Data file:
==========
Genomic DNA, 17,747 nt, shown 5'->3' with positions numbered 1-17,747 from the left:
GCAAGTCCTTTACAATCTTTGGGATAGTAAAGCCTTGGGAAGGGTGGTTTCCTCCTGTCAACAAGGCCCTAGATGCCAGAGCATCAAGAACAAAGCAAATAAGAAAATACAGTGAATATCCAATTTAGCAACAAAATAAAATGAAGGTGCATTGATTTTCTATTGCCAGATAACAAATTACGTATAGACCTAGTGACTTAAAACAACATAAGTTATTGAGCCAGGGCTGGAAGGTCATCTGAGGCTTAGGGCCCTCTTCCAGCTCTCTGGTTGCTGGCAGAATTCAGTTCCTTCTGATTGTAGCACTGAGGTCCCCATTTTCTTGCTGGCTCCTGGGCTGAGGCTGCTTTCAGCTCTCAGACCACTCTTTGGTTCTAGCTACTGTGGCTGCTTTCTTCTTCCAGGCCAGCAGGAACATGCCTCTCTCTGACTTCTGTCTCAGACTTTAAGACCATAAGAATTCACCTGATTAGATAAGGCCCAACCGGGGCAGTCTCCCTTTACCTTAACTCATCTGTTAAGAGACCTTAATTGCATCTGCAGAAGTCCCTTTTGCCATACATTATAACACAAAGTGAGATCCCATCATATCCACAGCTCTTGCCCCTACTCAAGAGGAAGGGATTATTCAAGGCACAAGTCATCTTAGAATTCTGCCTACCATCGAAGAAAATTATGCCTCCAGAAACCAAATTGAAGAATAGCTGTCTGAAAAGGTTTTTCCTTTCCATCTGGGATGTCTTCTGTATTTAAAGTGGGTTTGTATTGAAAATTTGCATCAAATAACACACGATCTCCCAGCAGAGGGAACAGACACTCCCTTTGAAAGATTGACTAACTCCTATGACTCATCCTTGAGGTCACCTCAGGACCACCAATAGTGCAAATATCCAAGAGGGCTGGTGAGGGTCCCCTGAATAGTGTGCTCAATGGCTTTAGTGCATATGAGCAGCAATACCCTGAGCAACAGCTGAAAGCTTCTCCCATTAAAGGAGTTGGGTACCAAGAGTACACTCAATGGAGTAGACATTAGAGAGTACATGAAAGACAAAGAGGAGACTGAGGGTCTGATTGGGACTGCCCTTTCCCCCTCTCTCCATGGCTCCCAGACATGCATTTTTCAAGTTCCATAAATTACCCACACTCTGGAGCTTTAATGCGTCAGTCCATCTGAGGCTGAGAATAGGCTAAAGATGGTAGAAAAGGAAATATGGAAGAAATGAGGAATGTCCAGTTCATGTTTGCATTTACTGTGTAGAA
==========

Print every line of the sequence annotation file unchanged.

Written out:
Genomic DNA, 17,747 nt, shown 5'->3' with positions numbered 1-17,747 from the left:
GCAAGTCCTTTACAATCTTTGGGATAGTAAAGCCTTGGGAAGGGTGGTTTCCTCCTGTCAACAAGGCCCTAGATGCCAGAGCATCAAGAACAAAGCAAATAAGAAAATACAGTGAATATCCAATTTAGCAACAAAATAAAATGAAGGTGCATTGATTTTCTATTGCCAGATAACAAATTACGTATAGACCTAGTGACTTAAAACAACATAAGTTATTGAGCCAGGGCTGGAAGGTCATCTGAGGCTTAGGGCCCTCTTCCAGCTCTCTGGTTGCTGGCAGAATTCAGTTCCTTCTGATTGTAGCACTGAGGTCCCCATTTTCTTGCTGGCTCCTGGGCTGAGGCTGCTTTCAGCTCTCAGACCACTCTTTGGTTCTAGCTACTGTGGCTGCTTTCTTCTTCCAGGCCAGCAGGAACATGCCTCTCTCTGACTTCTGTCTCAGACTTTAAGACCATAAGAATTCACCTGATTAGATAAGGCCCAACCGGGGCAGTCTCCCTTTACCTTAACTCATCTGTTAAGAGACCTTAATTGCATCTGCAGAAGTCCCTTTTGCCATACATTATAACACAAAGTGAGATCCCATCATATCCACAGCTCTTGCCCCTACTCAAGAGGAAGGGATTATTCAAGGCACAAGTCATCTTAGAATTCTGCCTACCATCGAAGAAAATTATGCCTCCAGAAACCAAATTGAAGAATAGCTGTCTGAAAAGGTTTTTCCTTTCCATCTGGGATGTCTTCTGTATTTAAAGTGGGTTTGTATTGAAAATTTGCATCAAATAACACACGATCTCCCAGCAGAGGGAACAGACACTCCCTTTGAAAGATTGACTAACTCCTATGACTCATCCTTGAGGTCACCTCAGGACCACCAATAGTGCAAATATCCAAGAGGGCTGGTGAGGGTCCCCTGAATAGTGTGCTCAATGGCTTTAGTGCATATGAGCAGCAATACCCTGAGCAACAGCTGAAAGCTTCTCCCATTAAAGGAGTTGGGTACCAAGAGTACACTCAATGGAGTAGACATTAGAGAGTACATGAAAGACAAAGAGGAGACTGAGGGTCTGATTGGGACTGCCCTTTCCCCCTCTCTCCATGGCTCCCAGACATGCATTTTTCAAGTTCCATAAATTACCCACACTCTGGAGCTTTAATGCGTCAGTCCATCTGAGGCTGAGAATAGGCTAAAGATGGTAGAAAAGGAAATATGGAAGAAATGAGGAATGTCCAGTTCATGTTTGCATTTACTGTGTAGAA